filing willful infringement despite the plaintiff's failure to first seek a preliminary injunction. 2010 U.S. Dist. LEXIS 104137, at *9 (E.D. Tex. Sept. 10, 2010). "Those circumstances include a material change that could create an objectively high likelihood of infringing a valid patent, such as a patent surviving reexamination proceedings without narrowed claims." Id., at *9*10 (citing St. Clair Intellectual Property Consultants, Inc. v. Palm, Inc., 2009 U.S. Dist. LEXIS 49922 (Dist. Del. June 10, 2019)). The "extenuating circumstances" sufficient to sustain a claim for post-suit willful infringement discussed in Webmap and St. Clair are identical to the factual circumstances pled in Bedrock's Complaint. Bedrock's Complaint states that an ex parte reexamination proceeding was initiated with respect to the `120 Patent on February 9, 2010 (Compl. at ¶ 21). The Complaint further states that the "USPTO issued a Notice of Intent to Issue Ex Parte Reexamination Certificate" ("Notice of Intent") confirming the patentability and validity of all claims of the `120 Patent. (Compl. at ¶ 23.) Bedrock expressly alleged that asserted "claims 1, 2, 5, and 6 remain unchanged" and provided evidence thereof by attaching the Notice of Intent to the Complaint. (Compl. at ¶ 22; Ex. B to Compl.) The Notice of Intent included the
Examiner's comments confirming the validity of the `120 Patent, as well as the statement that "Prosecution on the merits is (or remains) closed." (Ex. B to Compl. at 3.) Finally, the Complaint alleges that Defendant's were aware of the aforementioned extenuating circumstances, yet "nevertheless continued their infringing activities." (Compl. at ¶ 22.) In sum, Bedrock's Complaint set forth facts sufficient to show that its entitlement to relief far exceeds the threshold "facial plausibility" required by Rule 8(a). Yahoo's motion does not dispute these facts.
Moreover, the facts pleaded in this case even surpass those found to be "extenuating" in Webmap and St. Clair, because the identical prior art references and invalidity arguments raised by Yahoo in this case were before the USPTO and expressly rejected. (Ex. B to Compl., at 918.) The references considered by the Examiner during the reexamination proceedings were listed in the Notice of Intent attached to Bedrock's Complaint. This provides adequate grounds for the Court to infer that Bedrock is plausibly entitled to relief. Further, the Notice of Intent includes evidence that Defendants' invalidity charts were also before the USPTO during the reexamination, and were expressly rejected as invalidating the `120 Patent. (Ex. B to Compl., at 17 (indicating that the 130 page "Exhibit_A_Bedrock_Softlayer_Technologies_130p_.pdf" file was submitted to the USPTO by the ex parte applicant).) As a result of the re-exam, Yahoo's invalidity defenses amount to nothing more than second-guessing the USPTO, and the Notice of Intent demonstrates the objective and subjective willfulness of Yahoo's continued infringement. These facts -- housed in Bedrock's Complaint -- show that Bedrock's entitlement to relief is not only plausible -- it is likely. Accordingly, dismissal under Rule 12(b)(6) is inappropriate and Yahoo's motion should be denied. III. CONCLUSION For all of the reasons discussed herein, Bedrock's Complaint states a claim for willful infringement upon which a court may grant relief. Yahoo's motion fails to show that dismissal is appropriate under the extenuating circumstances that are present in this case. Accordingly, Bedrock respectfully requests that the Court deny Yahoo's motion to dismiss in its entirety. DATED: February 28, 2011 Respectfully submitted, McKOOL SMITH, P.C. /s/ Douglas A. Cawley Sam F. Baxter Texas Bar No. 01938000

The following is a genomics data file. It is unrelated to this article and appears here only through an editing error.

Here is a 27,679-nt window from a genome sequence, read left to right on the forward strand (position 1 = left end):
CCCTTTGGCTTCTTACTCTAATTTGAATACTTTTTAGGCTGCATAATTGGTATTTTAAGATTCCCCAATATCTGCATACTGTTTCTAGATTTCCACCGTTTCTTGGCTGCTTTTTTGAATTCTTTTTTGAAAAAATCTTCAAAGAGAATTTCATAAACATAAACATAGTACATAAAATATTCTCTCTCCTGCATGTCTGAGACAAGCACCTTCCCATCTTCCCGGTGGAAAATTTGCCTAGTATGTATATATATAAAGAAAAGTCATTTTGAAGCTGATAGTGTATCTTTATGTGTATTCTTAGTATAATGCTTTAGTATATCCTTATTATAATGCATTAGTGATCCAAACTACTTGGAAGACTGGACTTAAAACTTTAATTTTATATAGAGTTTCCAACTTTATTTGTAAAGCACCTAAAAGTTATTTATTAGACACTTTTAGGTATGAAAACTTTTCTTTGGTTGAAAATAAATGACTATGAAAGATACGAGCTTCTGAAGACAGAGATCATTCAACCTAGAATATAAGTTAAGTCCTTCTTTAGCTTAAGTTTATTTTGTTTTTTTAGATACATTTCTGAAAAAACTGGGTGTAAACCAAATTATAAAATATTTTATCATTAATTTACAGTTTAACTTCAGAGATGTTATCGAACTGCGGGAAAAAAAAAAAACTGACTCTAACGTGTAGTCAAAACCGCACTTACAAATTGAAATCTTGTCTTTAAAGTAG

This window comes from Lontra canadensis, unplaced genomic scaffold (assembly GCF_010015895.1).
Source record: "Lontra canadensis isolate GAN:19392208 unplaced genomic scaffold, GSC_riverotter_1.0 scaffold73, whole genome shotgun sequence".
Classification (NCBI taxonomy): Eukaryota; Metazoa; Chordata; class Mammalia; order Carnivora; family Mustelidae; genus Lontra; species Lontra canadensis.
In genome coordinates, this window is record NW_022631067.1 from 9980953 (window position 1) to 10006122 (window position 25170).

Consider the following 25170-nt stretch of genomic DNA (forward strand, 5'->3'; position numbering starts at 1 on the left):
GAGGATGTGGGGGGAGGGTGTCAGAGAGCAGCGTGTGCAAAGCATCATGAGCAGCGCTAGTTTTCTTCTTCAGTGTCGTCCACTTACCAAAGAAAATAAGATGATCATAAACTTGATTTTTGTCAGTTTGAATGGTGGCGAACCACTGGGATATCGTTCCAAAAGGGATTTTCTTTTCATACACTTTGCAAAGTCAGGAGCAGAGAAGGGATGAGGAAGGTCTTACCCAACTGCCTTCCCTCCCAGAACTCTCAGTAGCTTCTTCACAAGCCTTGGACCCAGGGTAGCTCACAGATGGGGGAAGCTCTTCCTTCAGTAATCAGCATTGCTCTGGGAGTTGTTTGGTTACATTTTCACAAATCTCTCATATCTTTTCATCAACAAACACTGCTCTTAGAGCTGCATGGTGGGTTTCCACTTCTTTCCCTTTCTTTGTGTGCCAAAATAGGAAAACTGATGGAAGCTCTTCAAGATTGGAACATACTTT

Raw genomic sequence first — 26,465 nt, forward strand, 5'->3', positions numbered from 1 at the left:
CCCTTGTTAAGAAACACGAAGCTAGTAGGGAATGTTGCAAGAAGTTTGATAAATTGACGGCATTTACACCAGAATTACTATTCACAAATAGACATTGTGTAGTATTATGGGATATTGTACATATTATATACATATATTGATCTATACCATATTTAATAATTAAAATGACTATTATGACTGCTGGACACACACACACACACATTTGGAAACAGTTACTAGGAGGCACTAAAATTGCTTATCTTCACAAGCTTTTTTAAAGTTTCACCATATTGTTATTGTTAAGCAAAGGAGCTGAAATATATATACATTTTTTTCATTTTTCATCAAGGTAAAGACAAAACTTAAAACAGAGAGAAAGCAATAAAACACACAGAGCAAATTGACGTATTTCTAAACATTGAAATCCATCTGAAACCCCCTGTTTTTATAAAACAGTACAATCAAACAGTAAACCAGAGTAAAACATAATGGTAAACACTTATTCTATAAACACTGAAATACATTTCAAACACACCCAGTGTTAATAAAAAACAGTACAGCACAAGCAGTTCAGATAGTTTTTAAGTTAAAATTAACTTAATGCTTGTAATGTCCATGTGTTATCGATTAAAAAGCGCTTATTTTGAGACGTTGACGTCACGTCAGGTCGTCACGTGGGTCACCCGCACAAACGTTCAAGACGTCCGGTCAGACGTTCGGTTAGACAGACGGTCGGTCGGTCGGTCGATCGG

McKOOL SMITH, P.C. firstname.lastname@example.org 104 E. Houston Street, Suite 300 P.O. Box 0 Marshall, Texas 75670 Telephone: (903) 923-9000 Facsimile: (903) 923-9099 Douglas A. Cawley, Lead Attorney Texas Bar No. 04035500 email@example.com Theodore Stevenson, III Texas Bar No. 19196650 firstname.lastname@example.org Scott W. Hejny Texas Bar No. 24038952 email@example.com Jason D. Cassady Texas Bar No. 24045625 firstname.lastname@example.org J. Austin Curry Texas Bar No. 24059636 email@example.com Phillip M. Aurentz Texas Bar No. 24059404 firstname.lastname@example.org Stacie Greskowiak Texas State Bar No. 24074311 email@example.com Ryan A. Hargrave Texas State Bar No. 24071516 firstname.lastname@example.org McKOOL SMITH, P.C. 300 Crescent Court, Suite 1500 Dallas, Texas 75201 Telephone: 214-978-4000 Facsimile: 214-978-4044 Robert M. Parker Texas Bar No. 15498000 Robert Christopher Bunt Texas Bar No. 00787165 PARKER, BUNT & AINSWORTH, P.C. 100 E. Ferguson, Suite 1114 Tyler, Texas 75702 Telephone: 903-531-3535
Facsimile: 903-533-9687 E-mail: email@example.com E-mail: firstname.lastname@example.org ATTORNEYS FOR PLAINTIFF BEDROCK COMPUTER TECHNOLOGIES LLC CERTIFICATE OF SERVICE The undersigned certifies that the foregoing document was filed electronically in compliance with Local Rule CV-5(a) on February 28, 2011. As such, this document was served on all counsel who are deemed to have consented to electronic service. Local Rule CV5(a)(3)(A). /s/ Stacie L. Greskowiak Stacie L. Greskowiak